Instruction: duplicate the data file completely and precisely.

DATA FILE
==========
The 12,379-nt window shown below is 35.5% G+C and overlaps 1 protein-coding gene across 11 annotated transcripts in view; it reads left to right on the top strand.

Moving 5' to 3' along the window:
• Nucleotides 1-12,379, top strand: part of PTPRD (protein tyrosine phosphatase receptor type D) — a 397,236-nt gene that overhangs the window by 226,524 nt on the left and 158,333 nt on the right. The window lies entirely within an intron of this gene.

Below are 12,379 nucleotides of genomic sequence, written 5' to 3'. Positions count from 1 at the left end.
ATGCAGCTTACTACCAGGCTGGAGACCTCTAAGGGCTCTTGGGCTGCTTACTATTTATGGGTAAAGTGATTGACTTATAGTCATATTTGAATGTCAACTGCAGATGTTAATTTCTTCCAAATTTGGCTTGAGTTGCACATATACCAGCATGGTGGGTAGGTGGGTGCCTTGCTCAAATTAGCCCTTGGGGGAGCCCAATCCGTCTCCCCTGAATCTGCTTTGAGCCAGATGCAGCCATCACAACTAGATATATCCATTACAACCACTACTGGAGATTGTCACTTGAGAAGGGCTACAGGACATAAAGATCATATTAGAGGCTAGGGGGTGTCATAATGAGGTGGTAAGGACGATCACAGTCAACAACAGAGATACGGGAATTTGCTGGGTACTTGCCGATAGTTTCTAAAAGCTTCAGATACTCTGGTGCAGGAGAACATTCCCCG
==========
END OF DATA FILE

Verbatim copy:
The 12,379-nt window shown below is 35.5% G+C and overlaps 1 protein-coding gene across 11 annotated transcripts in view; it reads left to right on the top strand.

Moving 5' to 3' along the window:
• Nucleotides 1-12,379, top strand: part of PTPRD (protein tyrosine phosphatase receptor type D) — a 397,236-nt gene that overhangs the window by 226,524 nt on the left and 158,333 nt on the right. The window lies entirely within an intron of this gene.

Below are 12,379 nucleotides of genomic sequence, written 5' to 3'. Positions count from 1 at the left end.
ATGCAGCTTACTACCAGGCTGGAGACCTCTAAGGGCTCTTGGGCTGCTTACTATTTATGGGTAAAGTGATTGACTTATAGTCATATTTGAATGTCAACTGCAGATGTTAATTTCTTCCAAATTTGGCTTGAGTTGCACATATACCAGCATGGTGGGTAGGTGGGTGCCTTGCTCAAATTAGCCCTTGGGGGAGCCCAATCCGTCTCCCCTGAATCTGCTTTGAGCCAGATGCAGCCATCACAACTAGATATATCCATTACAACCACTACTGGAGATTGTCACTTGAGAAGGGCTACAGGACATAAAGATCATATTAGAGGCTAGGGGGTGTCATAATGAGGTGGTAAGGACGATCACAGTCAACAACAGAGATACGGGAATTTGCTGGGTACTTGCCGATAGTTTCTAAAAGCTTCAGATACTCTGGTGCAGGAGAACATTCCCCG